The art of economics consists in looking not merely at the immediate but at the longer effects of any act or policy; it consists in tracing the consequences of that policy not merely for one group but for all groups. -Henry Hazlitt
“FCC ruling may let more Cox rivals carry Padres” reads a Union-Tribune headline, sitting atop a story that the Federal Communications Commission will change a rule about what deals Cable companies are allowed to make with content providers. The clause allowed companies to negotiate exclusive deals with content providers, and would render the Padres’ own exclusive TV deal with Cox Communications illegal.
The fact most relevant, is that the Padres voluntarily signed the deal with Cox, and likely received compensation in exchange for exclusivity. Instead, reporter Mike Freeman frames the topic as a matter of the FCC saving the day from evil corporations, referring to the clause in question as a “loophole” when in reality the parties acted within the stated intentions of the legislation.
After one to takes a broader, long term look at such an intervention, the consequences become apparent. In the long term, this may hurt fans more than help them. Such disruption in the affairs of content creators and service providers is a strong incentive to avoid creating content that people enjoy and to stop investing in infrastructure so they may have access to it.
Freeman does not print a direct quote in response from a Cox executive, though one appears near the bottom of a previous piece on the topic. Cox’s response clearly reveals the major hitch in the FCC arguments:
“AT&T has the iPhone and doesn’t allow other wireless providers to offer it to their customers, and DirecTV has exclusive rights to NFL Sunday Ticket,” Ceanna Guerra, a spokeswoman for Cox in San Diego, said in an e-mail response to questions. “We lawfully negotiated and paid for the rights to distribute Padres content when no one else wanted to make the investment, and now because of the success of our vision, AT&T wants the law changed so that it can benefit from our investment.”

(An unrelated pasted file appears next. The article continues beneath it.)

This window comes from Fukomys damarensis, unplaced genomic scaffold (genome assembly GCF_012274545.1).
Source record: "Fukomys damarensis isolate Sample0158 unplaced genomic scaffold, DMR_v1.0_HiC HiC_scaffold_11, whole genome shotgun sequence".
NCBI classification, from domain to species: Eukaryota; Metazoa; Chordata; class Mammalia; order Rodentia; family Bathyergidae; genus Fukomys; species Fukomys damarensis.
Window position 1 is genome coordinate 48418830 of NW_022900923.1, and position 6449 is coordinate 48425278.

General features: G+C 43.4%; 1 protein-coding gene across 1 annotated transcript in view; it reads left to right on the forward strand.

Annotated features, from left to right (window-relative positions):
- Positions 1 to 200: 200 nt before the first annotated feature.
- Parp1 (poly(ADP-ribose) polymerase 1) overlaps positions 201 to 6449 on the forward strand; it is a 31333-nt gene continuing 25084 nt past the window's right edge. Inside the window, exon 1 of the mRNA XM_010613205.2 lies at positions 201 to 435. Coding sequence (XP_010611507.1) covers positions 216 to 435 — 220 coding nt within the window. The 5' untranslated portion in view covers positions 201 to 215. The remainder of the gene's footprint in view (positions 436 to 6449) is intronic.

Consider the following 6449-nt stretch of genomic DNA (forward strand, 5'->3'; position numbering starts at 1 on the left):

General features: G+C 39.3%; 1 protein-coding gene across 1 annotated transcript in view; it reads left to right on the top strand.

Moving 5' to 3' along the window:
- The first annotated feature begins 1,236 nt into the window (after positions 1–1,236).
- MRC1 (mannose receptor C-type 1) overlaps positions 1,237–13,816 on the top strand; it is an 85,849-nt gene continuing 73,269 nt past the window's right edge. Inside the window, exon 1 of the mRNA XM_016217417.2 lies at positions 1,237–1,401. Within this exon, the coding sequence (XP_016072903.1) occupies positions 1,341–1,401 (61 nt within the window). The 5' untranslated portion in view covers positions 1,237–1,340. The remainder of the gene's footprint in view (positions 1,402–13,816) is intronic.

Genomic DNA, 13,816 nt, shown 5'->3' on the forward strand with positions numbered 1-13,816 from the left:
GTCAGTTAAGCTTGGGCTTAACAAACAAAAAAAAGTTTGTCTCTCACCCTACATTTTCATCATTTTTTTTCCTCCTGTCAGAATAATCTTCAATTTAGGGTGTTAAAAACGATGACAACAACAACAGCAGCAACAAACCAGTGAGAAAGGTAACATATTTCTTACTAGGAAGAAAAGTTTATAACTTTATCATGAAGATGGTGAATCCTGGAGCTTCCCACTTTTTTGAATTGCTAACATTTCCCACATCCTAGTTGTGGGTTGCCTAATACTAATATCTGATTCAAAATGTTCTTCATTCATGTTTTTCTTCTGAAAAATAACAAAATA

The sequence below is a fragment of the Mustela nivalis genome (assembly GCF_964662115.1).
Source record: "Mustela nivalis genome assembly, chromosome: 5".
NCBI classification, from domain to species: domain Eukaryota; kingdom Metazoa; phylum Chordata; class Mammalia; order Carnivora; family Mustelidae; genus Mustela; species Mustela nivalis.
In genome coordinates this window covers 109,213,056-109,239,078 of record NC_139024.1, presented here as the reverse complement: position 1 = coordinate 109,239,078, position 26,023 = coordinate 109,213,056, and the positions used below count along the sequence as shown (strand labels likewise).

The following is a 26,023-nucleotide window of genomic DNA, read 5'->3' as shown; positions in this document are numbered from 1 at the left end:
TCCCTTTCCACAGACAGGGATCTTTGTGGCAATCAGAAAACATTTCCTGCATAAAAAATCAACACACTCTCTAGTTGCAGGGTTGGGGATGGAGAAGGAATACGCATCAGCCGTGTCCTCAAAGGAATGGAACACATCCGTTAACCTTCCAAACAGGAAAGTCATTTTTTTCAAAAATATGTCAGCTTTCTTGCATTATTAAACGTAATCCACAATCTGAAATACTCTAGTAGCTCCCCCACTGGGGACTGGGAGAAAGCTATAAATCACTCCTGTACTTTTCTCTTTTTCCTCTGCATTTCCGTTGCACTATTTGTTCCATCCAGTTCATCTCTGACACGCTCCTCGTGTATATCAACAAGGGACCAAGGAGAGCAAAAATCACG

A more personal perspective
Imagine if Cox offered The Sacrifice Bunt a large sum of money in exchange for exclusive distribution rights of the blog. Then the FCC informs us we aren’t allowed to make such a deal.
Ray and I work hard, invest our own time, money, and hard work, all of which is done at our own risk, to develop and grow The Sac Bunt’s content and reader base. We should the right to do with it what we wish, no matter how dumb of a deal I’m likely to sign if given the opportunity. The same applies to The Padres, Cox, and anyone else who risks their own resources to provide goods and services to others, in exchange for a voluntary fee.
Cox’s exclusivity is likely to change when the contract is up come 2012.
In July, Padres President Tom Garfinkel told The San Diego Union-Tribune that the exclusivity of the Padres’ deal with Cox may be on the table when the contract comes up for renewal.
“Our goal is to make our broadcasts available to as many fans as possible in the future,” Garfinkel said.
Supporters say the FCC’s actions are necessary to create competition:
AT&T and satellite TV providers have long complained that cable companies are using the loophole to gain a competitive edge. They say local sports such as Padres games are “must have” content for many potential subscribers. By blocking access, Cox has hamstrung its competitors.
Should it be a surprise that those making the case for it such an action are the ones who stand to gain the most? AT&T’s operations in San Diego demonstrate the competition does exist, and will likely have every opportunity to challenge Cox’s exclusivity through the same type of negotiation that occurred when the original deal was signed.
The “need” to intervene
Thanks to our country’s (mostly) market economy, there is no need for government intervention based on the “best interest of the fan”. Why? Because fans are the Padres customers. It’s in the best interest of the Padres to keep the best interest of the fan in mind. If the Padres alienate the fans, the Padres’ lose even more. And since those fans only exist because of the work, investment, and risk of the Padres, it is the Padres who have earned the right to market the team how they choose.
Who knows, perhaps the money the team receives in exchange for exclusive TV rights contributes largely to player payroll. At that point, the decision of what is or is not in the fans’ best interest becomes quite blurry.